Ms Mazarelo started her NHS career in 1984 as a medical receptionist.

From 1986 to 1988 she worked in public health and administration at a district health authority, but found she missed the patient contact involved in surgery life and has worked in practice management ever since.

She has also clocked up an impressive range of qualifications relevant to her work, starting with a diploma in management studies, followed by an Open University MBA. She is currently studying for an MSc in health and social policy at City University.

But despite all this dynamism, Ms Mazarelo envisages sticking with practice management for the foreseeable future, rather than moving into a less isolated seam of NHS management.

'I suppose ideally I should make the move to a primary care group or trust, but from my experience locally, they're too bureaucratic, ' she says.

And she points out the appealing diversity of her current role, which includes sitting as chair on the local practice managers' forum, training other managers, and helping run a PCG-led project to map the skills and situations of all the practice managers across east London, to work out whether they have been graded accurately.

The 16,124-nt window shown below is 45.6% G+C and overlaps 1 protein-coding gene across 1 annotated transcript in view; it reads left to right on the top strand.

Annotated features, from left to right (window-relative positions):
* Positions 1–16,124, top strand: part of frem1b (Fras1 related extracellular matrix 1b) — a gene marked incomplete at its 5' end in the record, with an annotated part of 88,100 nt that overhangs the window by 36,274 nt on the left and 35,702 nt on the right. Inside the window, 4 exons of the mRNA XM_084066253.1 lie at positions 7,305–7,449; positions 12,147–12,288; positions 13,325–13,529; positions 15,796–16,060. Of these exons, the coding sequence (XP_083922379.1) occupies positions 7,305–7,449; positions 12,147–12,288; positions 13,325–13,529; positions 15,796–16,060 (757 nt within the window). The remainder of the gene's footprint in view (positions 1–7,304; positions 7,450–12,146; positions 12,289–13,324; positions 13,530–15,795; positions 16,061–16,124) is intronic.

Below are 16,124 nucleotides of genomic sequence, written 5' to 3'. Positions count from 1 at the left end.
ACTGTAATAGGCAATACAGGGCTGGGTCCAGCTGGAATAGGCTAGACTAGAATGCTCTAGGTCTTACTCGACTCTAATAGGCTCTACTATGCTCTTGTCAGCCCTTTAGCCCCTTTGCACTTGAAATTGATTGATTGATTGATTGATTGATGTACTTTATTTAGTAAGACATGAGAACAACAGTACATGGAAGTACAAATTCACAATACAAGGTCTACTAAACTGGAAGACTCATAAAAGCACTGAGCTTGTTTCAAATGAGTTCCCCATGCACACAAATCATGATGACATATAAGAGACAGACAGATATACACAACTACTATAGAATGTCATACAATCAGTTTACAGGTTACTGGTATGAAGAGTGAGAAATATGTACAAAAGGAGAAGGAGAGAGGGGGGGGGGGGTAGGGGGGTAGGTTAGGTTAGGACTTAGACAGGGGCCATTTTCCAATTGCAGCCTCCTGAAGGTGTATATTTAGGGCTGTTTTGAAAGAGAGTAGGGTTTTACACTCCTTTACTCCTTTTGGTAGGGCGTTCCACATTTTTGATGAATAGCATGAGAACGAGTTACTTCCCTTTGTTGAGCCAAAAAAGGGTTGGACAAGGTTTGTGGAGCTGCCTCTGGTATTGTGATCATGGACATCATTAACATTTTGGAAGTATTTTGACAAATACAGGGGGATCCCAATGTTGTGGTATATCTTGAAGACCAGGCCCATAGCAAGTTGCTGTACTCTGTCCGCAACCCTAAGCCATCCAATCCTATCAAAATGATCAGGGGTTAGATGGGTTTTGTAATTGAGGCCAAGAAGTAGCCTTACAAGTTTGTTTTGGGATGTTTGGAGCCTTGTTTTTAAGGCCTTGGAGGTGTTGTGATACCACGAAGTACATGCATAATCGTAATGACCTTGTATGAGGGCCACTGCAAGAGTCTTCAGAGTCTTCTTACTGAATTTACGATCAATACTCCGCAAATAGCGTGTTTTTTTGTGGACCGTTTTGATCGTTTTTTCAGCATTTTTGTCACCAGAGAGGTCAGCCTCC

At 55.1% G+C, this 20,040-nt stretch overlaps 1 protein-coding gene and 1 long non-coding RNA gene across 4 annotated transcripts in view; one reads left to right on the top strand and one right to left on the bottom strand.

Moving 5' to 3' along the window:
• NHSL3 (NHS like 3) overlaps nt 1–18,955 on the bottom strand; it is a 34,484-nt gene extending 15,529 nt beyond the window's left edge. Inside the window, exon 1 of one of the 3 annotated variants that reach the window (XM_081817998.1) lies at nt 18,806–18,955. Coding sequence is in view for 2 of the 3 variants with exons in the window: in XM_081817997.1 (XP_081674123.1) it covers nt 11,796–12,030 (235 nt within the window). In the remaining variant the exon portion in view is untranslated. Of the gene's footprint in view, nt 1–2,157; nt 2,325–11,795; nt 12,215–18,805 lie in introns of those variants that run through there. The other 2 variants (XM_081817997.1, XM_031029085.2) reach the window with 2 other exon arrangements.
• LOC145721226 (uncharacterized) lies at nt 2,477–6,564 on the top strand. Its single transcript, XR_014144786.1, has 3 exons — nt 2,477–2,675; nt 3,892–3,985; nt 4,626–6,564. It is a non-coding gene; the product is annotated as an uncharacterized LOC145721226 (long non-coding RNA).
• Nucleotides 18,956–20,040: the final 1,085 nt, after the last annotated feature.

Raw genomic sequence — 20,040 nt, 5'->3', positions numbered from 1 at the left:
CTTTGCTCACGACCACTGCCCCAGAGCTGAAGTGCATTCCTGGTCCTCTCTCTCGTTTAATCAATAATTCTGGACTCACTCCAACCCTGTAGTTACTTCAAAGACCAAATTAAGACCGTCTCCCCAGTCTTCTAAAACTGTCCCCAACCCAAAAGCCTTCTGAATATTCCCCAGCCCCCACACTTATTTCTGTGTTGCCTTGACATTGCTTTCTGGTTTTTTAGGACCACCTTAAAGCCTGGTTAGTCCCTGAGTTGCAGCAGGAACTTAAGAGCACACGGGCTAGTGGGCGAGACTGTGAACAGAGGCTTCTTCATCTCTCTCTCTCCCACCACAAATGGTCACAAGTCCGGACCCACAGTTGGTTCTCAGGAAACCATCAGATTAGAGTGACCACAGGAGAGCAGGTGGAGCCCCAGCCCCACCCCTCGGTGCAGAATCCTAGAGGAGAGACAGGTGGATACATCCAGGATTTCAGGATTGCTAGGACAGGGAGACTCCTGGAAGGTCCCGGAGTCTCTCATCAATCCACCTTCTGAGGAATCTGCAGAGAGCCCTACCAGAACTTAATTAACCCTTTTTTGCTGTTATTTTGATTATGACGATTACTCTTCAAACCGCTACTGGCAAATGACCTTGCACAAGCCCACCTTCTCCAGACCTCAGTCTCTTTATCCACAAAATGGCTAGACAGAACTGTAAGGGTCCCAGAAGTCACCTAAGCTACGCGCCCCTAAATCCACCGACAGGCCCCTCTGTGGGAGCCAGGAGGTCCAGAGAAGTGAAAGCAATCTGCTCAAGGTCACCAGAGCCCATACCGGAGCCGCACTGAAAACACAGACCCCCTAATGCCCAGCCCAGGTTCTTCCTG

Big is beautiful Jim Bishop runs the biggest GP practice in Britain - the Latham House Surgery in Melton Mowbray, Leicestershire.

The practice has 17 partners and three GP retainers, managing a list size of just under 34,000 patients. Mr Bishop oversees 61 staff, including 12 nurses. He has a deputy practice manager and is about to appoint a supervisor for the reception area so that he and his deputy can develop a more strategic role within the organisation.

The practice is hoping to join up with another practice and become a primary care trust next April. It is also considering applying to become a personal medical services pilot, and is a prototype for New Labour's vision of 'one-stop shop' healthcare.

Many of the GPs have developed mini-specialisms and cross-refer to each other within the practice. There is a casualty department, and four nurses triage all patients before they see the doctors. Six nurses also run their own specialist clinics - for example, on asthma and family planning.